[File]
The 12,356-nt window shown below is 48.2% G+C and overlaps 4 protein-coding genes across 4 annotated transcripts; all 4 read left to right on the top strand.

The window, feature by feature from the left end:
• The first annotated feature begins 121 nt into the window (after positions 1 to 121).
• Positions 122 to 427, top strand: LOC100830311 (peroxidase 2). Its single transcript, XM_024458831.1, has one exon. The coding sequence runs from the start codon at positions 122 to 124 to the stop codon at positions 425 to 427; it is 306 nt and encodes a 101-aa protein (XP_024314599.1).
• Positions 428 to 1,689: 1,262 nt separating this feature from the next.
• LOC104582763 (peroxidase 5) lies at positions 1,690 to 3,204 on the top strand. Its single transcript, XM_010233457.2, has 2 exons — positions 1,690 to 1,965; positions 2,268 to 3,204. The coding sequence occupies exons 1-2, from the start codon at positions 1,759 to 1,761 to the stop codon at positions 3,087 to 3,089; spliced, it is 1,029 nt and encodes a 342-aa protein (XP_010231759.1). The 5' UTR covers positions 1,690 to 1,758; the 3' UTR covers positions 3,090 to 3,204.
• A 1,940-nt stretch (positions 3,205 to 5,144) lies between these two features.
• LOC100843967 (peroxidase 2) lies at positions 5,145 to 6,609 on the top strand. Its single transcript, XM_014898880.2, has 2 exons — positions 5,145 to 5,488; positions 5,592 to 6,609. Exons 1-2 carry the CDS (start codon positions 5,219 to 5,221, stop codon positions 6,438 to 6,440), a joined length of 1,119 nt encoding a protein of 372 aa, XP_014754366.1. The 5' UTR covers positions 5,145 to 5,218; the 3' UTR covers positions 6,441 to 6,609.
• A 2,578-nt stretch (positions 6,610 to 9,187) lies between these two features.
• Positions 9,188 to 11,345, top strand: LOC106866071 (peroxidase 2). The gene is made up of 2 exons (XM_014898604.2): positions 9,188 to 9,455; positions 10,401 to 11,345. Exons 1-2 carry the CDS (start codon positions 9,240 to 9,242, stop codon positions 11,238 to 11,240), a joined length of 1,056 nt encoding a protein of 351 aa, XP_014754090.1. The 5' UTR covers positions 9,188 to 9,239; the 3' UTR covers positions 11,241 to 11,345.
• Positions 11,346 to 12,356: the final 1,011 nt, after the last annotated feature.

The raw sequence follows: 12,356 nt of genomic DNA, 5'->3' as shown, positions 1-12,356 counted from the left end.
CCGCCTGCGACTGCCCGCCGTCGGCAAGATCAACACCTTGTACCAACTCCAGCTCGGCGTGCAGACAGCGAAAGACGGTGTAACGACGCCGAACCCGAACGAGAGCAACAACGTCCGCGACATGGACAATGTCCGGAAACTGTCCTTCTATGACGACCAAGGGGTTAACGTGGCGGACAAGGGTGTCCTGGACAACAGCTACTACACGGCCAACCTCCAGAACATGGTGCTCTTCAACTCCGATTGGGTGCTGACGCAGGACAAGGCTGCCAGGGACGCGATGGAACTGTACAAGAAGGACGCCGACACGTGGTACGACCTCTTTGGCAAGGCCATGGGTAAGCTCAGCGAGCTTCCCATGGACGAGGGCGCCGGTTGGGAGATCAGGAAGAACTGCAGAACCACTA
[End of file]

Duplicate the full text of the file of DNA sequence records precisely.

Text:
The 12,356-nt window shown below is 48.2% G+C and overlaps 4 protein-coding genes across 4 annotated transcripts; all 4 read left to right on the top strand.

The window, feature by feature from the left end:
• The first annotated feature begins 121 nt into the window (after positions 1 to 121).
• Positions 122 to 427, top strand: LOC100830311 (peroxidase 2). Its single transcript, XM_024458831.1, has one exon. The coding sequence runs from the start codon at positions 122 to 124 to the stop codon at positions 425 to 427; it is 306 nt and encodes a 101-aa protein (XP_024314599.1).
• Positions 428 to 1,689: 1,262 nt separating this feature from the next.
• LOC104582763 (peroxidase 5) lies at positions 1,690 to 3,204 on the top strand. Its single transcript, XM_010233457.2, has 2 exons — positions 1,690 to 1,965; positions 2,268 to 3,204. The coding sequence occupies exons 1-2, from the start codon at positions 1,759 to 1,761 to the stop codon at positions 3,087 to 3,089; spliced, it is 1,029 nt and encodes a 342-aa protein (XP_010231759.1). The 5' UTR covers positions 1,690 to 1,758; the 3' UTR covers positions 3,090 to 3,204.
• A 1,940-nt stretch (positions 3,205 to 5,144) lies between these two features.
• LOC100843967 (peroxidase 2) lies at positions 5,145 to 6,609 on the top strand. Its single transcript, XM_014898880.2, has 2 exons — positions 5,145 to 5,488; positions 5,592 to 6,609. Exons 1-2 carry the CDS (start codon positions 5,219 to 5,221, stop codon positions 6,438 to 6,440), a joined length of 1,119 nt encoding a protein of 372 aa, XP_014754366.1. The 5' UTR covers positions 5,145 to 5,218; the 3' UTR covers positions 6,441 to 6,609.
• A 2,578-nt stretch (positions 6,610 to 9,187) lies between these two features.
• Positions 9,188 to 11,345, top strand: LOC106866071 (peroxidase 2). The gene is made up of 2 exons (XM_014898604.2): positions 9,188 to 9,455; positions 10,401 to 11,345. Exons 1-2 carry the CDS (start codon positions 9,240 to 9,242, stop codon positions 11,238 to 11,240), a joined length of 1,056 nt encoding a protein of 351 aa, XP_014754090.1. The 5' UTR covers positions 9,188 to 9,239; the 3' UTR covers positions 11,241 to 11,345.
• Positions 11,346 to 12,356: the final 1,011 nt, after the last annotated feature.

The raw sequence follows: 12,356 nt of genomic DNA, 5'->3' as shown, positions 1-12,356 counted from the left end.
CCGCCTGCGACTGCCCGCCGTCGGCAAGATCAACACCTTGTACCAACTCCAGCTCGGCGTGCAGACAGCGAAAGACGGTGTAACGACGCCGAACCCGAACGAGAGCAACAACGTCCGCGACATGGACAATGTCCGGAAACTGTCCTTCTATGACGACCAAGGGGTTAACGTGGCGGACAAGGGTGTCCTGGACAACAGCTACTACACGGCCAACCTCCAGAACATGGTGCTCTTCAACTCCGATTGGGTGCTGACGCAGGACAAGGCTGCCAGGGACGCGATGGAACTGTACAAGAAGGACGCCGACACGTGGTACGACCTCTTTGGCAAGGCCATGGGTAAGCTCAGCGAGCTTCCCATGGACGAGGGCGCCGGTTGGGAGATCAGGAAGAACTGCAGAACCACTA